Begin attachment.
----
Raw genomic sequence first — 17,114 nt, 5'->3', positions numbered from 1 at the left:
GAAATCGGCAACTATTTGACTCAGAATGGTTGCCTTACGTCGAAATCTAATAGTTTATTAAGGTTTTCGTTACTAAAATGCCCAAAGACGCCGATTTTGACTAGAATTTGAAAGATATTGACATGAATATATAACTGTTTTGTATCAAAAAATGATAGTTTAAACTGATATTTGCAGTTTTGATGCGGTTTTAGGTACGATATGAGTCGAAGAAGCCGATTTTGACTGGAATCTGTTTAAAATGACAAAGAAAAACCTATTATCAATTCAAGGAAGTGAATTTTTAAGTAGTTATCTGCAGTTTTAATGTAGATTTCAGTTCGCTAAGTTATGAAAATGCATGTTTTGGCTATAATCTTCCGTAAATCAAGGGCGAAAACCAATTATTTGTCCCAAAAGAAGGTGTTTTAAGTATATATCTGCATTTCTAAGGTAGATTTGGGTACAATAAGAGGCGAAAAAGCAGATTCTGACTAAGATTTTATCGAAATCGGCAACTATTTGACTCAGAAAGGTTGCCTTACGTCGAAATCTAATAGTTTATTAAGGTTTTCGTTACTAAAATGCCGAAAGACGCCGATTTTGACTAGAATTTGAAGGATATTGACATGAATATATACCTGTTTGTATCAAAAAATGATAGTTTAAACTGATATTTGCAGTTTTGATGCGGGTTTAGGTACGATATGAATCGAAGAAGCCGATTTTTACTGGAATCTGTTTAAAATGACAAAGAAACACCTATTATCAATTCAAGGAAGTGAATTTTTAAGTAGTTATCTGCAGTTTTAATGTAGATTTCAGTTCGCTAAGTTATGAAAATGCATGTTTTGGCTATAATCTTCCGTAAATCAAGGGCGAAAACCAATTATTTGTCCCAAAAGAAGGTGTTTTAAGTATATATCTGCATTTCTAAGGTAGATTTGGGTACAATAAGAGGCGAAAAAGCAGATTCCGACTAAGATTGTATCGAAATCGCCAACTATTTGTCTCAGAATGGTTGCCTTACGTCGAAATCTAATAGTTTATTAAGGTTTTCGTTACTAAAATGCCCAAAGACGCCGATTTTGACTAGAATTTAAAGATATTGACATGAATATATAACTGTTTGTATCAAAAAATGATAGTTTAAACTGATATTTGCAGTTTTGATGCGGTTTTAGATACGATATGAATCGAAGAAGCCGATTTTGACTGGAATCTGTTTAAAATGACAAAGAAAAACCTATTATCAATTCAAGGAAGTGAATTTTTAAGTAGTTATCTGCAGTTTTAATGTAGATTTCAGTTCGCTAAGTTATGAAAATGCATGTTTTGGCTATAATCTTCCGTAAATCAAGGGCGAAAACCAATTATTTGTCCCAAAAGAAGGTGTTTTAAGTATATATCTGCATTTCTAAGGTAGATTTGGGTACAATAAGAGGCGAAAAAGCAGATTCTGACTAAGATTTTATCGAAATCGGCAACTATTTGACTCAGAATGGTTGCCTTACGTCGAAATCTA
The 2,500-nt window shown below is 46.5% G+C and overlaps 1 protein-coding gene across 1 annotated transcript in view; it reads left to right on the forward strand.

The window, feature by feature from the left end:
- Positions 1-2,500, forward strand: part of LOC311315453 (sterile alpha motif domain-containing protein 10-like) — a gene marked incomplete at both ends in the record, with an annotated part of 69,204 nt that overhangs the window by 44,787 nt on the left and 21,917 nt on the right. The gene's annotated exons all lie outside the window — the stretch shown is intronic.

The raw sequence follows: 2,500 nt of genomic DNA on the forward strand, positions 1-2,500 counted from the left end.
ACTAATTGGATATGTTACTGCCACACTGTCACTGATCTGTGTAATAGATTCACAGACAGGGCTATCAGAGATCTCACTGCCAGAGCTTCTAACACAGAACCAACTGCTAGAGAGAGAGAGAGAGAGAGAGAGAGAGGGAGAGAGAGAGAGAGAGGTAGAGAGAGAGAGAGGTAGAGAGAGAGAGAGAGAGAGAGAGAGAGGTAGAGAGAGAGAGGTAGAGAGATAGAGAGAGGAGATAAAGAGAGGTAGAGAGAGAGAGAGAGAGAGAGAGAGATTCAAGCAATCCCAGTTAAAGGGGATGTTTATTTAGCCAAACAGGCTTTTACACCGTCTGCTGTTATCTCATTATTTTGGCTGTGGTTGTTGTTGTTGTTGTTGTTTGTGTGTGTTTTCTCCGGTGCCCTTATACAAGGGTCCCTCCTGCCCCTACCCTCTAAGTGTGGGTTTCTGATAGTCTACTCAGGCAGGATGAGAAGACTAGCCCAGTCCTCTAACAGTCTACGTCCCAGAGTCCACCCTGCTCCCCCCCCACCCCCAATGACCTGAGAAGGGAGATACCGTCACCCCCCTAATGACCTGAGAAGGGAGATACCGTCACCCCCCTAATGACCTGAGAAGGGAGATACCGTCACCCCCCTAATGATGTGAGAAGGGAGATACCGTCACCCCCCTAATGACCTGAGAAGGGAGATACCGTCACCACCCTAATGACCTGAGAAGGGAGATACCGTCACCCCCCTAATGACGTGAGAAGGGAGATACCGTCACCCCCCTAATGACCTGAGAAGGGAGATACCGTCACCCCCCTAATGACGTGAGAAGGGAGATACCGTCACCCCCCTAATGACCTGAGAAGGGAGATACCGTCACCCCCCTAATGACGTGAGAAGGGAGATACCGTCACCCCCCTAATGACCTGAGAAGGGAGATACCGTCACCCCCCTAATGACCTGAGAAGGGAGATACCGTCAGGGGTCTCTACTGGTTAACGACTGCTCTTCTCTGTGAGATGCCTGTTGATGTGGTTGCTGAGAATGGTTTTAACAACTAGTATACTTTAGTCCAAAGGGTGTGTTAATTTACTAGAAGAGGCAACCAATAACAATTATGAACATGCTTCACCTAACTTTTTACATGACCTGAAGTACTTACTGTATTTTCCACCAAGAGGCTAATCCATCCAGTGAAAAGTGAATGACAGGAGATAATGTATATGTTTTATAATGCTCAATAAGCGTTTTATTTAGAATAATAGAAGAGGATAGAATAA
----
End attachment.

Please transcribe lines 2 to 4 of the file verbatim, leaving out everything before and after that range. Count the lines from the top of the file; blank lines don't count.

GAAATCGGCAACTATTTGACTCAGAATGGTTGCCTTACGTCGAAATCTAATAGTTTATTAAGGTTTTCGTTACTAAAATGCCCAAAGACGCCGATTTTGACTAGAATTTGAAAGATATTGACATGAATATATAACTGTTTTGTATCAAAAAATGATAGTTTAAACTGATATTTGCAGTTTTGATGCGGTTTTAGGTACGATATGAGTCGAAGAAGCCGATTTTGACTGGAATCTGTTTAAAATGACAAAGAAAAACCTATTATCAATTCAAGGAAGTGAATTTTTAAGTAGTTATCTGCAGTTTTAATGTAGATTTCAGTTCGCTAAGTTATGAAAATGCATGTTTTGGCTATAATCTTCCGTAAATCAAGGGCGAAAACCAATTATTTGTCCCAAAAGAAGGTGTTTTAAGTATATATCTGCATTTCTAAGGTAGATTTGGGTACAATAAGAGGCGAAAAAGCAGATTCTGACTAAGATTTTATCGAAATCGGCAACTATTTGACTCAGAAAGGTTGCCTTACGTCGAAATCTAATAGTTTATTAAGGTTTTCGTTACTAAAATGCCGAAAGACGCCGATTTTGACTAGAATTTGAAGGATATTGACATGAATATATACCTGTTTGTATCAAAAAATGATAGTTTAAACTGATATTTGCAGTTTTGATGCGGGTTTAGGTACGATATGAATCGAAGAAGCCGATTTTTACTGGAATCTGTTTAAAATGACAAAGAAACACCTATTATCAATTCAAGGAAGTGAATTTTTAAGTAGTTATCTGCAGTTTTAATGTAGATTTCAGTTCGCTAAGTTATGAAAATGCATGTTTTGGCTATAATCTTCCGTAAATCAAGGGCGAAAACCAATTATTTGTCCCAAAAGAAGGTGTTTTAAGTATATATCTGCATTTCTAAGGTAGATTTGGGTACAATAAGAGGCGAAAAAGCAGATTCCGACTAAGATTGTATCGAAATCGCCAACTATTTGTCTCAGAATGGTTGCCTTACGTCGAAATCTAATAGTTTATTAAGGTTTTCGTTACTAAAATGCCCAAAGACGCCGATTTTGACTAGAATTTAAAGATATTGACATGAATATATAACTGTTTGTATCAAAAAATGATAGTTTAAACTGATATTTGCAGTTTTGATGCGGTTTTAGATACGATATGAATCGAAGAAGCCGATTTTGACTGGAATCTGTTTAAAATGACAAAGAAAAACCTATTATCAATTCAAGGAAGTGAATTTTTAAGTAGTTATCTGCAGTTTTAATGTAGATTTCAGTTCGCTAAGTTATGAAAATGCATGTTTTGGCTATAATCTTCCGTAAATCAAGGGCGAAAACCAATTATTTGTCCCAAAAGAAGGTGTTTTAAGTATATATCTGCATTTCTAAGGTAGATTTGGGTACAATAAGAGGCGAAAAAGCAGATTCTGACTAAGATTTTATCGAAATCGGCAACTATTTGACTCAGAATGGTTGCCTTACGTCGAAATCTA
The 2,500-nt window shown below is 46.5% G+C and overlaps 1 protein-coding gene across 1 annotated transcript in view; it reads left to right on the forward strand.

The window, feature by feature from the left end: